Previous research has linked type-2 diabetes to increased risk of cognitive impairment, such as impaired decision-making and cognitive speed in older people. A study has also linked severe hypoglycaemic episodes in diabetes patients to poorer memory and diminished brain power.
For this latest study, King's College London researchers studied 61 people who had mild cognitive impairment and were aged over 65. Over a four-year period, 19 of the participants developed dementia. Diabetes was associated with a 2.9-times increased risk of developing dementia. Ten (16%) of those who completed the study had diabetes. Of those who developed dementia, seven (37%) had diabetes.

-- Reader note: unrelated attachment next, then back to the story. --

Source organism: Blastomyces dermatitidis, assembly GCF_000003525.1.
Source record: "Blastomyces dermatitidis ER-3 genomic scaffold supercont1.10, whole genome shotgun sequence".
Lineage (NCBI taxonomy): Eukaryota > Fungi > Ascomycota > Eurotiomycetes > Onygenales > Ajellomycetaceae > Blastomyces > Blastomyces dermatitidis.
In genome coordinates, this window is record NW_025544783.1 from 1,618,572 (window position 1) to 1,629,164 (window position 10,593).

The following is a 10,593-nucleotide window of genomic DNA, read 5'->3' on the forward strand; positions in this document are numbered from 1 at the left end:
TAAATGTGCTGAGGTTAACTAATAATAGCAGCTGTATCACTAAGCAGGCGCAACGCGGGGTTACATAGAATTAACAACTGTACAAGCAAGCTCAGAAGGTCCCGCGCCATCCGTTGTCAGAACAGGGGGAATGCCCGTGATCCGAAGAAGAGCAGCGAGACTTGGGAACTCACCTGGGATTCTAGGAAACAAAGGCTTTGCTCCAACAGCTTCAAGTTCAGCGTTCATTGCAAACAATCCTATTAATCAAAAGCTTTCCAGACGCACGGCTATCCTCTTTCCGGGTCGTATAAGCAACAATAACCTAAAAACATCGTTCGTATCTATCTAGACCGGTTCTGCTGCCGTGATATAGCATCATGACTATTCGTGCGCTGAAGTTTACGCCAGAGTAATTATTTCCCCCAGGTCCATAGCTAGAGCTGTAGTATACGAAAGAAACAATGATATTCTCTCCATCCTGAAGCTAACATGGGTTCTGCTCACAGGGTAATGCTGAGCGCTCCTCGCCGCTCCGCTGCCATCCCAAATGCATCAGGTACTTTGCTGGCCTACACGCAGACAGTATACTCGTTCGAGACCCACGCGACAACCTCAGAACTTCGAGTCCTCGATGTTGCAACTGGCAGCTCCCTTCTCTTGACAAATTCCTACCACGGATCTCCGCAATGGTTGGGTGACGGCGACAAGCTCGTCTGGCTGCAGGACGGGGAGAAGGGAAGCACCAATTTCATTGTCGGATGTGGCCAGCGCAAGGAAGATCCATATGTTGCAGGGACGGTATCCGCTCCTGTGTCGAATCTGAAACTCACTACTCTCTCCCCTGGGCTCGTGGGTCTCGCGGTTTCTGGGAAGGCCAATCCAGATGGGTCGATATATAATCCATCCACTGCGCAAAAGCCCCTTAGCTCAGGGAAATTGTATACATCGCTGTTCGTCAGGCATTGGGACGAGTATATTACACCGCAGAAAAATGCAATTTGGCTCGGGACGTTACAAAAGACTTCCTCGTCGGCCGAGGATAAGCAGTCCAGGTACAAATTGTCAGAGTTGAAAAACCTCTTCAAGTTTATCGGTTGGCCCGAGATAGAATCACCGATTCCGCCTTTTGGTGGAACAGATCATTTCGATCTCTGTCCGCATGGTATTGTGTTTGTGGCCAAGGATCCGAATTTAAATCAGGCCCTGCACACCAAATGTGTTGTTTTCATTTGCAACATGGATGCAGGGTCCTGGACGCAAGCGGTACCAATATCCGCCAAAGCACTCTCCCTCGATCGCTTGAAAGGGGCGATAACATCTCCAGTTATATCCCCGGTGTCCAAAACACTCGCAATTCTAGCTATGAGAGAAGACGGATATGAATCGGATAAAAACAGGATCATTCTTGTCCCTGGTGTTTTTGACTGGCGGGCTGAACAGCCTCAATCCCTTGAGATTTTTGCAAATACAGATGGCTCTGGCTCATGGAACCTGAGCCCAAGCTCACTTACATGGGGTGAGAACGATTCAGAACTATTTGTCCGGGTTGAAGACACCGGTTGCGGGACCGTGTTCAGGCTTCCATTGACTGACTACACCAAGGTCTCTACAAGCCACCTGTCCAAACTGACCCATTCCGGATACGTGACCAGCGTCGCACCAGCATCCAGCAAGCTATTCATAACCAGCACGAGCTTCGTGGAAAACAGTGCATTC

Writing in the British Journal of Psychiatry, the researchers said their findings showed that people with mild cognitive impairment and diabetes are at increased risk of developing dementia.
‘With an expected increase in prevalence of diabetes of people of all ages, including older adults, the risk of developing dementia may increase,' they said.
‘Identification of those at particular risk of progression to dementia might help to target early treatment,' the researchers added. ‘There is also a need for studies of improved diabetes control and related approaches as possible strategies for early intervention.'